Each organ-on-a-chip model is always accompanied by common laboratory equipment to carry out assays, such as pumping and fluid control systems, sensor readout systems, incubators and imaging tools. Even though organ-on-chip devices comprise of the same functional elements (microfluidic channels, culture chambers, hydraulic valves, integrated sensors etc.), there’s an inherent lack of compatibility with peripheral laboratory equipment across devices produced by different developers. This is exacerbated by the fact that commercial devices are often made uniquely compatible with a family of other products and/or platforms produced and marketed by the same manufacturer. These platforms do offer the ability to manage multiple devices for high throughput assays, but they have different sizes and layouts and cannot be easily interfaced with one another. Inevitably, this forces researchers to purchase an entire family of products from the same supplier, which is often too expensive, and also limits research to cell-lines and barrier membranes uniquely compatible to that platform.
To overcome this challenge, the European Organ-on-Chip Society recommends the establishment of Open technology platforms where the devices themselves (size and footprint) and their interfaces with existing laboratory equipment and workflows are standardised. This could greatly boost the implementation of organ-on-a-chip devices by smaller groups, whilst retaining the unique functional elements of their devices which are critical to their particular purpose.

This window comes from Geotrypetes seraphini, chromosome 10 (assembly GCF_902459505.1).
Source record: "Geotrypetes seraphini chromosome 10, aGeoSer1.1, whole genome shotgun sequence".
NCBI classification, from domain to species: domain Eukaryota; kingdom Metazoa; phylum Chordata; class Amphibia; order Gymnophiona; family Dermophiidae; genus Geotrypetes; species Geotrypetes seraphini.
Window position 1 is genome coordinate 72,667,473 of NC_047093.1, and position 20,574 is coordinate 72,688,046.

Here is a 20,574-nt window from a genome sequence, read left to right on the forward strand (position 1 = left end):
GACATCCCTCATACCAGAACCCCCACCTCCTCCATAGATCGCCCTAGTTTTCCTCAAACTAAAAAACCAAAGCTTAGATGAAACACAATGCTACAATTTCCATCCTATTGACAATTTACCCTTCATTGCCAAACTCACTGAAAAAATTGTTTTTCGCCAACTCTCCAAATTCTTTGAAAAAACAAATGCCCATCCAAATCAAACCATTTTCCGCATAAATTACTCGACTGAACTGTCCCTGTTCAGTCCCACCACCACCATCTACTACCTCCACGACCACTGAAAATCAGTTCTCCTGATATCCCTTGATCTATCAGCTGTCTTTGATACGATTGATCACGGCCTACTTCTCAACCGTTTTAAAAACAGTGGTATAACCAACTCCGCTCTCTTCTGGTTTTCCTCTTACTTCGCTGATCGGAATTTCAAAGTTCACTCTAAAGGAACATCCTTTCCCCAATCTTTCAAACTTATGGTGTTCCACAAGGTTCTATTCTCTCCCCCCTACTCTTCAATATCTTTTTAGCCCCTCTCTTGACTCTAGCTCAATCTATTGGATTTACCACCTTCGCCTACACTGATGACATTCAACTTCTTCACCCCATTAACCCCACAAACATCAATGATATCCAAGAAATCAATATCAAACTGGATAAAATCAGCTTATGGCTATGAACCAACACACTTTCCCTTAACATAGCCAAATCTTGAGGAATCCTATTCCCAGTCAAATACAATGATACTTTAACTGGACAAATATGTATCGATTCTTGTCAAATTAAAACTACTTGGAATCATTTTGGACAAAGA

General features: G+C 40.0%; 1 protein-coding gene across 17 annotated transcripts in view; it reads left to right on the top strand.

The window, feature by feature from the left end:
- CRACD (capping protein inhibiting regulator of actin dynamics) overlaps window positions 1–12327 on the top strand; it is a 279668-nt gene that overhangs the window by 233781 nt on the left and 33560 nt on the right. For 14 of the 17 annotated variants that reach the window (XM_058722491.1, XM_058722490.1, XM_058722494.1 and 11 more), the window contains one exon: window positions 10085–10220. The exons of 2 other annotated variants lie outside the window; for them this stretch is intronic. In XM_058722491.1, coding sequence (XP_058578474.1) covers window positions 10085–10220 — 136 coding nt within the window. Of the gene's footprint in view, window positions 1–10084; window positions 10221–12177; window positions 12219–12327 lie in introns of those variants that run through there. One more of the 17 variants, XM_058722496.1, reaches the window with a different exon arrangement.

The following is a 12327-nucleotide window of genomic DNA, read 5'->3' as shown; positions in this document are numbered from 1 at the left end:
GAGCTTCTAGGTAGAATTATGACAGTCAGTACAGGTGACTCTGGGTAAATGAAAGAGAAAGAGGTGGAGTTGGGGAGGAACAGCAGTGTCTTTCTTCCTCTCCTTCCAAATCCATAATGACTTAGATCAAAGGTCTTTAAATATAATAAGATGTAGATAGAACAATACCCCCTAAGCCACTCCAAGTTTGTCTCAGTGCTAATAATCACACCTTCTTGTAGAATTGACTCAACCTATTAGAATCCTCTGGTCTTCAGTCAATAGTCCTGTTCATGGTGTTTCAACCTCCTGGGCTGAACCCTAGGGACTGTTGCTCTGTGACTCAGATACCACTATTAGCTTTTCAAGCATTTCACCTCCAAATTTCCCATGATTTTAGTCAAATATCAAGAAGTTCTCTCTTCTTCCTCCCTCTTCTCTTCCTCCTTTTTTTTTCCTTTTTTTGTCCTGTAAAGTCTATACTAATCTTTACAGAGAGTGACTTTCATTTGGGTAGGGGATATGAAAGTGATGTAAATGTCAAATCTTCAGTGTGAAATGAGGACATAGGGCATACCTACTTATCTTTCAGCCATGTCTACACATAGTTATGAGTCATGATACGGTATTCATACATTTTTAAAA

A major step in the right direction was the introduction of ISO 22916:2022, Microfluidic devices — Interoperability requirements for dimensions, connections and initial device classification. As outlined in the Scope of this document, it “specifies requirements for the seamless integration with other microfluidic components and systems to facilitate the process of designing new microfluidic devices (e.g. microfluidic chips, sensors, actuators, connectors)”. Specifically, it specifies chip reference points, topology, dimensions, top and side connections.
Following the same ethos, the University of Twente is developing the Translational Organ-on-chip Platform (TOP), which is designed to provide a common infrastructure for automated microfluidic chip control, which can be adapted to various devices provided that they follow simple design rules based on ISO 22916:2022. TOP implements a multi-layer approach where custom chips and flow control boards featuring valves and clamps are assembled as stackable modules via common design features.
With regards to integration of sensors, the same modular approach is utilised by Moore4Medical’s Smart Multi-Well Plate for interfacing sensors and electrodes for live measurements, where the transducers and electrodes are embedded as an additional layer. Other active components needed for assays such as heaters or electrowetting electrodes can be integrated in a similar multi-layer modularity fashion. Cable connectivity and controller/data-logger interfacing should also be standardised. The European Committee for Standardisation recommends simple USB connections but highlights the need to add these features with careful consideration of the fluidic control system, incubator conditions and other factors that could influence sensor performance.
Standard solutions for making organ-on-a-chip devices compatible with imaging platforms are necessary for the analysis phase of assays. A transparent bottom providing optical access is seen across almost all devices, but securely mounting the device on the imaging platform is also crucial when physically accessing the chip to streamline the assay processes. Therefore, standard dimensions and tolerances of common labware, such as multi-well plates and glass slides, should be inherited into dimensional standards for chips.